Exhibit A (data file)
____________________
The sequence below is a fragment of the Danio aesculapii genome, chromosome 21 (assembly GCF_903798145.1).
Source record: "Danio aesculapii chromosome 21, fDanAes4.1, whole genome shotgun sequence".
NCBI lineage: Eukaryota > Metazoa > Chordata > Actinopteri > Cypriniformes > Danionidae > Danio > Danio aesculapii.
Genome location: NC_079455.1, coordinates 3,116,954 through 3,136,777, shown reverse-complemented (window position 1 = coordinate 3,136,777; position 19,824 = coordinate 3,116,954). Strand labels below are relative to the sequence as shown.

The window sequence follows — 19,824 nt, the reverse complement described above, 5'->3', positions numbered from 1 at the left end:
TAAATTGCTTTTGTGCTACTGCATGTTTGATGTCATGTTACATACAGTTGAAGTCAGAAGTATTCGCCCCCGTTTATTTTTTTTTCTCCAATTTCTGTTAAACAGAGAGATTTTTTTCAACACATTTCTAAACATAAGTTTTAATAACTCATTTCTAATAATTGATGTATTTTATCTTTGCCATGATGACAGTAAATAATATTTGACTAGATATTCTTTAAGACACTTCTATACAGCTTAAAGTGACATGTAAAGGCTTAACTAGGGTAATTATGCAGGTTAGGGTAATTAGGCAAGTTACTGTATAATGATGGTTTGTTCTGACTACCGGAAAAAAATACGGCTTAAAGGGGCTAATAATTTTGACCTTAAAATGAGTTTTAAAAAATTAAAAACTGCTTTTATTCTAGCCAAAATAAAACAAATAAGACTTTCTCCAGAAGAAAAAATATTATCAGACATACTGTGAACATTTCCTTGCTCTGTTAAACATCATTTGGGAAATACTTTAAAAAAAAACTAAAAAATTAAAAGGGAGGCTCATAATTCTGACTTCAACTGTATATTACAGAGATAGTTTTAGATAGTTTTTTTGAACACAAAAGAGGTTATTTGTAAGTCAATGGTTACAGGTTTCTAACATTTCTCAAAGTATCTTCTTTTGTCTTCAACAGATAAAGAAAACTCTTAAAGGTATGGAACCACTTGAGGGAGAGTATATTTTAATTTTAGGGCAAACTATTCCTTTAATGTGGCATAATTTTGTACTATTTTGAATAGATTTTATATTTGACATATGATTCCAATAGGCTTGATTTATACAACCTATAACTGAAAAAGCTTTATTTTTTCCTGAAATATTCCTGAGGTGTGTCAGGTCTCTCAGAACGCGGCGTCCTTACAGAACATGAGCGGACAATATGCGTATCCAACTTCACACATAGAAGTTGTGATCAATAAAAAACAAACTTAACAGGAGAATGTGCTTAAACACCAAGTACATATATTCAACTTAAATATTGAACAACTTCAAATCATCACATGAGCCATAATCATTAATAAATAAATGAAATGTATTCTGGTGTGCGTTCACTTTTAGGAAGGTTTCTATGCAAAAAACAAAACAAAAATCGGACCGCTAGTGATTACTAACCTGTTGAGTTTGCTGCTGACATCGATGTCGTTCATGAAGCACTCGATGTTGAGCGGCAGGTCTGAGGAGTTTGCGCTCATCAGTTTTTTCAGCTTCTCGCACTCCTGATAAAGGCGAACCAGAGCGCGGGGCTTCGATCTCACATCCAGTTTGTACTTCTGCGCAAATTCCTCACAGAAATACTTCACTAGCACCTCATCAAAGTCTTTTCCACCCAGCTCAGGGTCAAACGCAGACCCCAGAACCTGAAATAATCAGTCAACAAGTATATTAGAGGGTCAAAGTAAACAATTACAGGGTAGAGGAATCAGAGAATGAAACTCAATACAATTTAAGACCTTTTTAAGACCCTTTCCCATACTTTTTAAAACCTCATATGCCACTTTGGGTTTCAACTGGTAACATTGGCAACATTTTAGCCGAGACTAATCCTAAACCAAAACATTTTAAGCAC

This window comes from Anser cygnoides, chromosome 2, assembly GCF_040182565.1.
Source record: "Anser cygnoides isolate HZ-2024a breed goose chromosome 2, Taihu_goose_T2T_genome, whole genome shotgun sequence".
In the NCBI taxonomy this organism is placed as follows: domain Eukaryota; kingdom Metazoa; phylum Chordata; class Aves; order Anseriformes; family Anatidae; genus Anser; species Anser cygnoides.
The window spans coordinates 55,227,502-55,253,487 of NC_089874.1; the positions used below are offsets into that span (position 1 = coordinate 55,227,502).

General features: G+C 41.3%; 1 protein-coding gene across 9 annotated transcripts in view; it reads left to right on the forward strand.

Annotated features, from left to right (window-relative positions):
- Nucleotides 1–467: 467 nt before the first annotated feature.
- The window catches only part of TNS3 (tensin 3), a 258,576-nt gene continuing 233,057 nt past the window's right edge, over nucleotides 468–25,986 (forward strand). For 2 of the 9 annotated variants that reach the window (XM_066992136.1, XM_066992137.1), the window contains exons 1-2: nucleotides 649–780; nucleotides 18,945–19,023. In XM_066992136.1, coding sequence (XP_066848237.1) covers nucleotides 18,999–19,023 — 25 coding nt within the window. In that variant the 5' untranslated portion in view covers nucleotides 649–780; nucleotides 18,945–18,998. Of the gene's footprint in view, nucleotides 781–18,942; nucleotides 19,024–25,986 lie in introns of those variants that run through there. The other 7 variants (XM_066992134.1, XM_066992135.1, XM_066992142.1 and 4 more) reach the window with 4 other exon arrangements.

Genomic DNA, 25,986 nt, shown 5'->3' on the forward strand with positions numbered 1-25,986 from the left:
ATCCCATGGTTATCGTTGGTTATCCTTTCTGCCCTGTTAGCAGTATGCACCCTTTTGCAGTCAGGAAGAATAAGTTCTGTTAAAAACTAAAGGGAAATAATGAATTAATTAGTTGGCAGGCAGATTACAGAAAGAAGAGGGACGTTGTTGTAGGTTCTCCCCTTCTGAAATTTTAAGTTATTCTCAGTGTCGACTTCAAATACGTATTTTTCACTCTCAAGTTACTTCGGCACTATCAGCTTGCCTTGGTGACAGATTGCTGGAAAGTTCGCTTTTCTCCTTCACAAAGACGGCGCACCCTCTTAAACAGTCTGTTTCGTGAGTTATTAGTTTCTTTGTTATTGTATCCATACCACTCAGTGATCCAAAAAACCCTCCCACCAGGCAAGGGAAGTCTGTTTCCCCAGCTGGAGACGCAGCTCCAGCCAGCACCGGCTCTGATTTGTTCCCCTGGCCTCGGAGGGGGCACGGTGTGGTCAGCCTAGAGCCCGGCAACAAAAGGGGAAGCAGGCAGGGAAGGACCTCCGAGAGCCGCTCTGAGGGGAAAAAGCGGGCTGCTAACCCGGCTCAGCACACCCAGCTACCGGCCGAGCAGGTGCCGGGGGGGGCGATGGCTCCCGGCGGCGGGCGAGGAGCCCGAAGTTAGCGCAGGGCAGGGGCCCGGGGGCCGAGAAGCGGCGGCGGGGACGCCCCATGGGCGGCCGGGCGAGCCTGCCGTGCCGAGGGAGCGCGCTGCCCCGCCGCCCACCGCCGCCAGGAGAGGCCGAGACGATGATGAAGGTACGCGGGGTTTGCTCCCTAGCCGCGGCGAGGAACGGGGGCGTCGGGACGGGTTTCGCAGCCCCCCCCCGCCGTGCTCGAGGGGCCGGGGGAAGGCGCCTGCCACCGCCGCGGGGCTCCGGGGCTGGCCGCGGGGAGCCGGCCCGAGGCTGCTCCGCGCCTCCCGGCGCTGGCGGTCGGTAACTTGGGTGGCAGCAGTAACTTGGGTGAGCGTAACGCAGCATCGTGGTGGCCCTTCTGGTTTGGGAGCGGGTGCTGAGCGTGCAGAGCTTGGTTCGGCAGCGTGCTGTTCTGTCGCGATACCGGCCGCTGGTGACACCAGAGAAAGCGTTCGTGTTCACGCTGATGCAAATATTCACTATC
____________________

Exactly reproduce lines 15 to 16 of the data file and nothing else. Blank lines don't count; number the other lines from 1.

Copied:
Genomic DNA, 25,986 nt, shown 5'->3' on the forward strand with positions numbered 1-25,986 from the left:
ATCCCATGGTTATCGTTGGTTATCCTTTCTGCCCTGTTAGCAGTATGCACCCTTTTGCAGTCAGGAAGAATAAGTTCTGTTAAAAACTAAAGGGAAATAATGAATTAATTAGTTGGCAGGCAGATTACAGAAAGAAGAGGGACGTTGTTGTAGGTTCTCCCCTTCTGAAATTTTAAGTTATTCTCAGTGTCGACTTCAAATACGTATTTTTCACTCTCAAGTTACTTCGGCACTATCAGCTTGCCTTGGTGACAGATTGCTGGAAAGTTCGCTTTTCTCCTTCACAAAGACGGCGCACCCTCTTAAACAGTCTGTTTCGTGAGTTATTAGTTTCTTTGTTATTGTATCCATACCACTCAGTGATCCAAAAAACCCTCCCACCAGGCAAGGGAAGTCTGTTTCCCCAGCTGGAGACGCAGCTCCAGCCAGCACCGGCTCTGATTTGTTCCCCTGGCCTCGGAGGGGGCACGGTGTGGTCAGCCTAGAGCCCGGCAACAAAAGGGGAAGCAGGCAGGGAAGGACCTCCGAGAGCCGCTCTGAGGGGAAAAAGCGGGCTGCTAACCCGGCTCAGCACACCCAGCTACCGGCCGAGCAGGTGCCGGGGGGGGCGATGGCTCCCGGCGGCGGGCGAGGAGCCCGAAGTTAGCGCAGGGCAGGGGCCCGGGGGCCGAGAAGCGGCGGCGGGGACGCCCCATGGGCGGCCGGGCGAGCCTGCCGTGCCGAGGGAGCGCGCTGCCCCGCCGCCCACCGCCGCCAGGAGAGGCCGAGACGATGATGAAGGTACGCGGGGTTTGCTCCCTAGCCGCGGCGAGGAACGGGGGCGTCGGGACGGGTTTCGCAGCCCCCCCCCGCCGTGCTCGAGGGGCCGGGGGAAGGCGCCTGCCACCGCCGCGGGGCTCCGGGGCTGGCCGCGGGGAGCCGGCCCGAGGCTGCTCCGCGCCTCCCGGCGCTGGCGGTCGGTAACTTGGGTGGCAGCAGTAACTTGGGTGAGCGTAACGCAGCATCGTGGTGGCCCTTCTGGTTTGGGAGCGGGTGCTGAGCGTGCAGAGCTTGGTTCGGCAGCGTGCTGTTCTGTCGCGATACCGGCCGCTGGTGACACCAGAGAAAGCGTTCGTGTTCACGCTGATGCAAATATTCACTATC